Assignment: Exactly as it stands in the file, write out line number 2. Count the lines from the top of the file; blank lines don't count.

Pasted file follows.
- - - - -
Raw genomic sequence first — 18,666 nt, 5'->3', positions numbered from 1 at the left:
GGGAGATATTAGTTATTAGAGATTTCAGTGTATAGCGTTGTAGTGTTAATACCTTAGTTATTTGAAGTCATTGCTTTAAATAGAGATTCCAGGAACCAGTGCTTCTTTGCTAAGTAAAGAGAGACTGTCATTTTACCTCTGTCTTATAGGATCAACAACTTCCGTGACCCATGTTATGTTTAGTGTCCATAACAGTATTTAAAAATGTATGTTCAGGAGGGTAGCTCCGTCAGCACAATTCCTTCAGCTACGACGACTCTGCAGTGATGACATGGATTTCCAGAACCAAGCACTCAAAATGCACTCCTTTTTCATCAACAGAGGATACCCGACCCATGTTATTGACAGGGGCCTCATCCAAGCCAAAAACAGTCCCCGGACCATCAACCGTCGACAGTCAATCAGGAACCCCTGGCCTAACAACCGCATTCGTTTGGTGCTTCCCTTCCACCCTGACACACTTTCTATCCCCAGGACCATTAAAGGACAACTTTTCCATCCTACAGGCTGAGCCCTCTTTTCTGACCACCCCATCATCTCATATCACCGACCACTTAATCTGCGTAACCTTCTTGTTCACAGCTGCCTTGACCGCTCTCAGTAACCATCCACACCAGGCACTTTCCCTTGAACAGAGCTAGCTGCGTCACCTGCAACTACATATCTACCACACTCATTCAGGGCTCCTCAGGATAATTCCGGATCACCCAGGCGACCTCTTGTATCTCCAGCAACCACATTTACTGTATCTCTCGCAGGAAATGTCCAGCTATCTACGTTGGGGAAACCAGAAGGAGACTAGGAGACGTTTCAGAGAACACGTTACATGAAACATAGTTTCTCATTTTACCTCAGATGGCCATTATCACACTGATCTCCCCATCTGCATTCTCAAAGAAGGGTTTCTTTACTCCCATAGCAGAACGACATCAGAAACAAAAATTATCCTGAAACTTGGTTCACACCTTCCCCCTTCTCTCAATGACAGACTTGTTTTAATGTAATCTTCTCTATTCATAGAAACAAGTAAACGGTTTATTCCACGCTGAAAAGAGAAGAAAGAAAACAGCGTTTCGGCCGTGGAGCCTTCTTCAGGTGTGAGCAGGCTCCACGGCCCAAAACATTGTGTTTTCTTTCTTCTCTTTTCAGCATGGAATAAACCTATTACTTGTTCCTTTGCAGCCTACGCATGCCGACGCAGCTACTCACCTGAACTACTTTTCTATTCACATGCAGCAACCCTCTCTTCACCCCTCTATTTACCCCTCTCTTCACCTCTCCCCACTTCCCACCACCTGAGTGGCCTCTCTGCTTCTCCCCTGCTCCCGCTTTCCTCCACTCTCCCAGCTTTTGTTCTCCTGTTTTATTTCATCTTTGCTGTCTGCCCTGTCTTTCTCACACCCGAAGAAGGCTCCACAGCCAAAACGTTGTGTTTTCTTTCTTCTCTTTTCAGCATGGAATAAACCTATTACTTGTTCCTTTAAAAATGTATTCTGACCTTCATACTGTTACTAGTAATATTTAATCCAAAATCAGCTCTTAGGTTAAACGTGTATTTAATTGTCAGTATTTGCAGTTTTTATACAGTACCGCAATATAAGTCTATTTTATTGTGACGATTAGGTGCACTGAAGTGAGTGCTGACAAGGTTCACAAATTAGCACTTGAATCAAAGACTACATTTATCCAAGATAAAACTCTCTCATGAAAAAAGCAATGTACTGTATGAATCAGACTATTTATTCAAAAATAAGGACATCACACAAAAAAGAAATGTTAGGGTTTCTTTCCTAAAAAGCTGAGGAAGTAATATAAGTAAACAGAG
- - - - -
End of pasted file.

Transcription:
GGGAGATATTAGTTATTAGAGATTTCAGTGTATAGCGTTGTAGTGTTAATACCTTAGTTATTTGAAGTCATTGCTTTAAATAGAGATTCCAGGAACCAGTGCTTCTTTGCTAAGTAAAGAGAGACTGTCATTTTACCTCTGTCTTATAGGATCAACAACTTCCGTGACCCATGTTATGTTTAGTGTCCATAACAGTATTTAAAAATGTATGTTCAGGAGGGTAGCTCCGTCAGCACAATTCCTTCAGCTACGACGACTCTGCAGTGATGACATGGATTTCCAGAACCAAGCACTCAAAATGCACTCCTTTTTCATCAACAGAGGATACCCGACCCATGTTATTGACAGGGGCCTCATCCAAGCCAAAAACAGTCCCCGGACCATCAACCGTCGACAGTCAATCAGGAACCCCTGGCCTAACAACCGCATTCGTTTGGTGCTTCCCTTCCACCCTGACACACTTTCTATCCCCAGGACCATTAAAGGACAACTTTTCCATCCTACAGGCTGAGCCCTCTTTTCTGACCACCCCATCATCTCATATCACCGACCACTTAATCTGCGTAACCTTCTTGTTCACAGCTGCCTTGACCGCTCTCAGTAACCATCCACACCAGGCACTTTCCCTTGAACAGAGCTAGCTGCGTCACCTGCAACTACATATCTACCACACTCATTCAGGGCTCCTCAGGATAATTCCGGATCACCCAGGCGACCTCTTGTATCTCCAGCAACCACATTTACTGTATCTCTCGCAGGAAATGTCCAGCTATCTACGTTGGGGAAACCAGAAGGAGACTAGGAGACGTTTCAGAGAACACGTTACATGAAACATAGTTTCTCATTTTACCTCAGATGGCCATTATCACACTGATCTCCCCATCTGCATTCTCAAAGAAGGGTTTCTTTACTCCCATAGCAGAACGACATCAGAAACAAAAATTATCCTGAAACTTGGTTCACACCTTCCCCCTTCTCTCAATGACAGACTTGTTTTAATGTAATCTTCTCTATTCATAGAAACAAGTAAACGGTTTATTCCACGCTGAAAAGAGAAGAAAGAAAACAGCGTTTCGGCCGTGGAGCCTTCTTCAGGTGTGAGCAGGCTCCACGGCCCAAAACATTGTGTTTTCTTTCTTCTCTTTTCAGCATGGAATAAACCTATTACTTGTTCCTTTGCAGCCTACGCATGCCGACGCAGCTACTCACCTGAACTACTTTTCTATTCACATGCAGCAACCCTCTCTTCACCCCTCTATTTACCCCTCTCTTCACCTCTCCCCACTTCCCACCACCTGAGTGGCCTCTCTGCTTCTCCCCTGCTCCCGCTTTCCTCCACTCTCCCAGCTTTTGTTCTCCTGTTTTATTTCATCTTTGCTGTCTGCCCTGTCTTTCTCACACCCGAAGAAGGCTCCACAGCCAAAACGTTGTGTTTTCTTTCTTCTCTTTTCAGCATGGAATAAACCTATTACTTGTTCCTTTAAAAATGTATTCTGACCTTCATACTGTTACTAGTAATATTTAATCCAAAATCAGCTCTTAGGTTAAACGTGTATTTAATTGTCAGTATTTGCAGTTTTTATACAGTACCGCAATATAAGTCTATTTTATTGTGACGATTAGGTGCACTGAAGTGAGTGCTGACAAGGTTCACAAATTAGCACTTGAATCAAAGACTACATTTATCCAAGATAAAACTCTCTCATGAAAAAAGCAATGTACTGTATGAATCAGACTATTTATTCAAAAATAAGGACATCACACAAAAAAGAAATGTTAGGGTTTCTTTCCTAAAAAGCTGAGGAAGTAATATAAGTAAACAGAG